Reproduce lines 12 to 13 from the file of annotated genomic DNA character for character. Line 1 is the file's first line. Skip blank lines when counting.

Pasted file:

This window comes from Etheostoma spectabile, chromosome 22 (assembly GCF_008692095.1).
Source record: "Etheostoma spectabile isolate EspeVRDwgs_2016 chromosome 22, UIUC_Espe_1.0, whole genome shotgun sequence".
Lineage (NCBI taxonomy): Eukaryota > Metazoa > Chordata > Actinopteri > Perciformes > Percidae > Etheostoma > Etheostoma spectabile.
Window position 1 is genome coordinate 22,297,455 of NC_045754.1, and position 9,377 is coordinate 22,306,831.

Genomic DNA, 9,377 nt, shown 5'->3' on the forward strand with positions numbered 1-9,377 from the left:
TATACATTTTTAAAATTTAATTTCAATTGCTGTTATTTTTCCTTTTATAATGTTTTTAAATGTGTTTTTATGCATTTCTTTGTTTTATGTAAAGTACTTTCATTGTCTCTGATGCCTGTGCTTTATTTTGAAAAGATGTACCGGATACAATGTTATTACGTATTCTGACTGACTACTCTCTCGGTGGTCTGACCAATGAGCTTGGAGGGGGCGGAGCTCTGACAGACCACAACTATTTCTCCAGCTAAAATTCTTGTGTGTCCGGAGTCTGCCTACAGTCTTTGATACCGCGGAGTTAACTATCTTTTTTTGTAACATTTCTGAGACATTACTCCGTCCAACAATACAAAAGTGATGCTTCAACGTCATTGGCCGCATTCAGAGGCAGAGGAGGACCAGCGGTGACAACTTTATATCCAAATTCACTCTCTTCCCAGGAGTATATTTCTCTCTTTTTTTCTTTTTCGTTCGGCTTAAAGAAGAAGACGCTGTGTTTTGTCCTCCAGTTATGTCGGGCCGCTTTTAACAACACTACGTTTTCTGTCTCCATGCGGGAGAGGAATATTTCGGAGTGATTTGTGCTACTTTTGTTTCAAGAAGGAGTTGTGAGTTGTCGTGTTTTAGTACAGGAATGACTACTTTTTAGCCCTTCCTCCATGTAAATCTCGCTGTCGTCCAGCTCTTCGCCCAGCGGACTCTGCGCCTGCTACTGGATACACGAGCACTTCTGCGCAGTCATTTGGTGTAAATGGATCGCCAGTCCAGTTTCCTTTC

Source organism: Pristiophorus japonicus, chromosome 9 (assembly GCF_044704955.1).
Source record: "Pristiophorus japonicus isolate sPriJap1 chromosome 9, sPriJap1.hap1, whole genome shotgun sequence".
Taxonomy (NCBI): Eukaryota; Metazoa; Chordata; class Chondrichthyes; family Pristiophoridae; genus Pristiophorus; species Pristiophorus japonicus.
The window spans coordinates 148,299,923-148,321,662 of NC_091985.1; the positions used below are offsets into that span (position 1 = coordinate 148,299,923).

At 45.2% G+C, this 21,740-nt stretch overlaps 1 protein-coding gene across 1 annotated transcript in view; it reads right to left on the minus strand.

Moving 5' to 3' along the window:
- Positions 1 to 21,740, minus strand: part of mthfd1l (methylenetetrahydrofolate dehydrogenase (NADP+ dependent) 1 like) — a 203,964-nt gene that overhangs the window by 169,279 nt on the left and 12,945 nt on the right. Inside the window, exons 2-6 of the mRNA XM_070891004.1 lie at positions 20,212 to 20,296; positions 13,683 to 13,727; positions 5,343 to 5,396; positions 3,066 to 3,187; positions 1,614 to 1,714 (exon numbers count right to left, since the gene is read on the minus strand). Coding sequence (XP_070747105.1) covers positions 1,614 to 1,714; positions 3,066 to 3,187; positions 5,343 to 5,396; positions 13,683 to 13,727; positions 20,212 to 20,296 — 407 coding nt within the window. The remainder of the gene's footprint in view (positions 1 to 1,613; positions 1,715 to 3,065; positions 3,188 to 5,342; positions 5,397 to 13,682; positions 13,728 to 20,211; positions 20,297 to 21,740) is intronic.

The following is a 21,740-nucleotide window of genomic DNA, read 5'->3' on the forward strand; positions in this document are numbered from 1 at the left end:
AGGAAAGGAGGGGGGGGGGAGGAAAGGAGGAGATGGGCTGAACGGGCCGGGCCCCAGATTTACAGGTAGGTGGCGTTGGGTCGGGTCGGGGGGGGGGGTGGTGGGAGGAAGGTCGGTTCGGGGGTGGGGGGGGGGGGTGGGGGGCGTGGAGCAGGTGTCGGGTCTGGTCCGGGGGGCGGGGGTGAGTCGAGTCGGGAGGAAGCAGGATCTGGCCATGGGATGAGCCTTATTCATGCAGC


Moving 5' to 3' along the window:
- Positions 1 to 21,740, minus strand: part of mthfd1l (methylenetetrahydrofolate dehydrogenase (NADP+ dependent) 1 like) — a 203,964-nt gene that overhangs the window by 169,279 nt on the left and 12,945 nt on the right. Inside the window, exons 2-6 of the mRNA XM_070891004.1 lie at positions 20,212 to 20,296; positions 13,683 to 13,727; positions 5,343 to 5,396; positions 3,066 to 3,187; positions 1,614 to 1,714 (exon numbers count right to left, since the gene is read on the minus strand). Coding sequence (XP_070747105.1) covers positions 1,614 to 1,714; positions 3,066 to 3,187; positions 5,343 to 5,396; positions 13,683 to 13,727; positions 20,212 to 20,296 — 407 coding nt within the window. The remainder of the gene's footprint in view (positions 1 to 1,613; positions 1,715 to 3,065; positions 3,188 to 5,342; positions 5,397 to 13,682; positions 13,728 to 20,211; positions 20,297 to 21,740) is intronic.